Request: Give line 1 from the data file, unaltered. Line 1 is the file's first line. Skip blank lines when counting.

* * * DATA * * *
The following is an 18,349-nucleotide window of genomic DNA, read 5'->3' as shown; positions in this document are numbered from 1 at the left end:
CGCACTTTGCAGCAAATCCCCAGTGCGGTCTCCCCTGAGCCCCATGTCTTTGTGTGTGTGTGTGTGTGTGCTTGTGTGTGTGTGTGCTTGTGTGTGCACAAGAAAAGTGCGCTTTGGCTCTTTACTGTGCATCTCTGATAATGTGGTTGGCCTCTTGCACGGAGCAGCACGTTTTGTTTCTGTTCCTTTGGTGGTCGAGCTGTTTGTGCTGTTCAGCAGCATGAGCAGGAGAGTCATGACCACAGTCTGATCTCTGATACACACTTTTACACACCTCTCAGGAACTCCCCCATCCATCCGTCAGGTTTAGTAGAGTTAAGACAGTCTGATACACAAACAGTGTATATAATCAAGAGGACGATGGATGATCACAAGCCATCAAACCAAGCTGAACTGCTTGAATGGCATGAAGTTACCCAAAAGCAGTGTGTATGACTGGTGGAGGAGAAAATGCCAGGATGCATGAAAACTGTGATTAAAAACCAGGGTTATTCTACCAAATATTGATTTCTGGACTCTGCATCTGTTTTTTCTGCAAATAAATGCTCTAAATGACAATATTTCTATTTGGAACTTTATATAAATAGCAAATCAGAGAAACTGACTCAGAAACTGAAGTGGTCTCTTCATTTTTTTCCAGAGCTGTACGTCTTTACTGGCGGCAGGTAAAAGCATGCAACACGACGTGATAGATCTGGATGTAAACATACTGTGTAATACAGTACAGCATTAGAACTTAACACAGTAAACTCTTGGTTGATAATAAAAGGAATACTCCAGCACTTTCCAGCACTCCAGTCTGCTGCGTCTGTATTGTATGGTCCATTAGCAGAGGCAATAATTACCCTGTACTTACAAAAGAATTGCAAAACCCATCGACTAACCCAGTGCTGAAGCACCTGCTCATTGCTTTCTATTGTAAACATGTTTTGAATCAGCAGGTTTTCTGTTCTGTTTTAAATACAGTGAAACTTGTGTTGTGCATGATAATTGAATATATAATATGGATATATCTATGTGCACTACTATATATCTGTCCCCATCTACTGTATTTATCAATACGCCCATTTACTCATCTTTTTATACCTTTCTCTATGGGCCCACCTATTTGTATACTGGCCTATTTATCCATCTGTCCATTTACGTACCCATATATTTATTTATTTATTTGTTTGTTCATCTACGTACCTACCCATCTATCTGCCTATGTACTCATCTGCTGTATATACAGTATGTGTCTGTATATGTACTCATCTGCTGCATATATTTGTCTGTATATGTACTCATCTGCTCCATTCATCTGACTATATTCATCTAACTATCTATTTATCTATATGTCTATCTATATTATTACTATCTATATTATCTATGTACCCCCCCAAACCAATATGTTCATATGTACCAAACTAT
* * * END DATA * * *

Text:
The following is an 18,349-nucleotide window of genomic DNA, read 5'->3' as shown; positions in this document are numbered from 1 at the left end: